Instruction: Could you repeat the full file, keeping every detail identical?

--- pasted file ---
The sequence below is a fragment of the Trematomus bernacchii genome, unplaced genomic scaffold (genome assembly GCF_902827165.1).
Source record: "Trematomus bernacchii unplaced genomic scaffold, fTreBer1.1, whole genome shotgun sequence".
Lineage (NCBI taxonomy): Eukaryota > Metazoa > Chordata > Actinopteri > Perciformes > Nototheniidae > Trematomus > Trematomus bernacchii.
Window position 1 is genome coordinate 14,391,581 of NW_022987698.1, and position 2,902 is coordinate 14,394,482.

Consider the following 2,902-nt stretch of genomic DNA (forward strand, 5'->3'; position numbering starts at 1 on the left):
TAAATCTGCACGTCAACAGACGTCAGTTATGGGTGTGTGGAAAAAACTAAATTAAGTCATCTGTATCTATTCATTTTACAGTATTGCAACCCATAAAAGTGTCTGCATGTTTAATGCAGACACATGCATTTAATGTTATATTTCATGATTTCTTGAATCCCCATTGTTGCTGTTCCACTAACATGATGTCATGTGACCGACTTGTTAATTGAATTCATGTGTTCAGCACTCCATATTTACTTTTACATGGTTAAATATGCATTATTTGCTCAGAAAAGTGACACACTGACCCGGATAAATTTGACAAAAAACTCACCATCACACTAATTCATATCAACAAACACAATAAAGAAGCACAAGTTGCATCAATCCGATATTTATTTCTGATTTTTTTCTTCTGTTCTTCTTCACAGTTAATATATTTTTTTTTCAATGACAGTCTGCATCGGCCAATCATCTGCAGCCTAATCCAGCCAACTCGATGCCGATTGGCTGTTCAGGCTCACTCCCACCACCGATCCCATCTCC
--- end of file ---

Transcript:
The sequence below is a fragment of the Trematomus bernacchii genome, unplaced genomic scaffold (genome assembly GCF_902827165.1).
Source record: "Trematomus bernacchii unplaced genomic scaffold, fTreBer1.1, whole genome shotgun sequence".
Lineage (NCBI taxonomy): Eukaryota > Metazoa > Chordata > Actinopteri > Perciformes > Nototheniidae > Trematomus > Trematomus bernacchii.
Window position 1 is genome coordinate 14,391,581 of NW_022987698.1, and position 2,902 is coordinate 14,394,482.

Consider the following 2,902-nt stretch of genomic DNA (forward strand, 5'->3'; position numbering starts at 1 on the left):
TAAATCTGCACGTCAACAGACGTCAGTTATGGGTGTGTGGAAAAAACTAAATTAAGTCATCTGTATCTATTCATTTTACAGTATTGCAACCCATAAAAGTGTCTGCATGTTTAATGCAGACACATGCATTTAATGTTATATTTCATGATTTCTTGAATCCCCATTGTTGCTGTTCCACTAACATGATGTCATGTGACCGACTTGTTAATTGAATTCATGTGTTCAGCACTCCATATTTACTTTTACATGGTTAAATATGCATTATTTGCTCAGAAAAGTGACACACTGACCCGGATAAATTTGACAAAAAACTCACCATCACACTAATTCATATCAACAAACACAATAAAGAAGCACAAGTTGCATCAATCCGATATTTATTTCTGATTTTTTTCTTCTGTTCTTCTTCACAGTTAATATATTTTTTTTTCAATGACAGTCTGCATCGGCCAATCATCTGCAGCCTAATCCAGCCAACTCGATGCCGATTGGCTGTTCAGGCTCACTCCCACCACCGATCCCATCTCC